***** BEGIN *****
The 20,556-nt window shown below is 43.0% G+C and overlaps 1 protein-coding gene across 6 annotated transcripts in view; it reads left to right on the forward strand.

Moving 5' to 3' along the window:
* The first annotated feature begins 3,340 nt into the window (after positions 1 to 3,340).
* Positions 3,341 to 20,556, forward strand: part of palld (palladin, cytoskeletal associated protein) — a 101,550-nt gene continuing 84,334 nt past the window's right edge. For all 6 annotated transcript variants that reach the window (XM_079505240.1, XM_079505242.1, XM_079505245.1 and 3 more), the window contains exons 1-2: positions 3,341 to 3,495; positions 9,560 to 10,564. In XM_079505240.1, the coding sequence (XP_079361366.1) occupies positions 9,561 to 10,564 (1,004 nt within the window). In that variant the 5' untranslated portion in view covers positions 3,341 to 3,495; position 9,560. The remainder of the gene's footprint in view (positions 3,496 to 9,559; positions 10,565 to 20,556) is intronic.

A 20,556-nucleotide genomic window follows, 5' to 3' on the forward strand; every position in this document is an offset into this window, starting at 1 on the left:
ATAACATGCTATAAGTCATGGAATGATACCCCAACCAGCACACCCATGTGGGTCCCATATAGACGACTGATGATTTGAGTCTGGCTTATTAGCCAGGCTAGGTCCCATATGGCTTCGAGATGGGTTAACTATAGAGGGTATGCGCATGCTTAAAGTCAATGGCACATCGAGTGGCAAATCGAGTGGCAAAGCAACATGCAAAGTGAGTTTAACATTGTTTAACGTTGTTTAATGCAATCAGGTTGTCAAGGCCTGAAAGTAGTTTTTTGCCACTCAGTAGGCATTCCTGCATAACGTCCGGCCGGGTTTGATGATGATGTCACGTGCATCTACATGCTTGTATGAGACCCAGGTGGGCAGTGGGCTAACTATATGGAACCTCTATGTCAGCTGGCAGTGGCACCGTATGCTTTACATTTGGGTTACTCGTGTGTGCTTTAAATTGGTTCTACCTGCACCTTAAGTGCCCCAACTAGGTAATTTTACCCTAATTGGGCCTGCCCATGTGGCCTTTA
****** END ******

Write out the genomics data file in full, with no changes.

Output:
The 20,556-nt window shown below is 43.0% G+C and overlaps 1 protein-coding gene across 6 annotated transcripts in view; it reads left to right on the forward strand.

Moving 5' to 3' along the window:
* The first annotated feature begins 3,340 nt into the window (after positions 1 to 3,340).
* Positions 3,341 to 20,556, forward strand: part of palld (palladin, cytoskeletal associated protein) — a 101,550-nt gene continuing 84,334 nt past the window's right edge. For all 6 annotated transcript variants that reach the window (XM_079505240.1, XM_079505242.1, XM_079505245.1 and 3 more), the window contains exons 1-2: positions 3,341 to 3,495; positions 9,560 to 10,564. In XM_079505240.1, the coding sequence (XP_079361366.1) occupies positions 9,561 to 10,564 (1,004 nt within the window). In that variant the 5' untranslated portion in view covers positions 3,341 to 3,495; position 9,560. The remainder of the gene's footprint in view (positions 3,496 to 9,559; positions 10,565 to 20,556) is intronic.

A 20,556-nucleotide genomic window follows, 5' to 3' on the forward strand; every position in this document is an offset into this window, starting at 1 on the left:
ATAACATGCTATAAGTCATGGAATGATACCCCAACCAGCACACCCATGTGGGTCCCATATAGACGACTGATGATTTGAGTCTGGCTTATTAGCCAGGCTAGGTCCCATATGGCTTCGAGATGGGTTAACTATAGAGGGTATGCGCATGCTTAAAGTCAATGGCACATCGAGTGGCAAATCGAGTGGCAAAGCAACATGCAAAGTGAGTTTAACATTGTTTAACGTTGTTTAATGCAATCAGGTTGTCAAGGCCTGAAAGTAGTTTTTTGCCACTCAGTAGGCATTCCTGCATAACGTCCGGCCGGGTTTGATGATGATGTCACGTGCATCTACATGCTTGTATGAGACCCAGGTGGGCAGTGGGCTAACTATATGGAACCTCTATGTCAGCTGGCAGTGGCACCGTATGCTTTACATTTGGGTTACTCGTGTGTGCTTTAAATTGGTTCTACCTGCACCTTAAGTGCCCCAACTAGGTAATTTTACCCTAATTGGGCCTGCCCATGTGGCCTTTA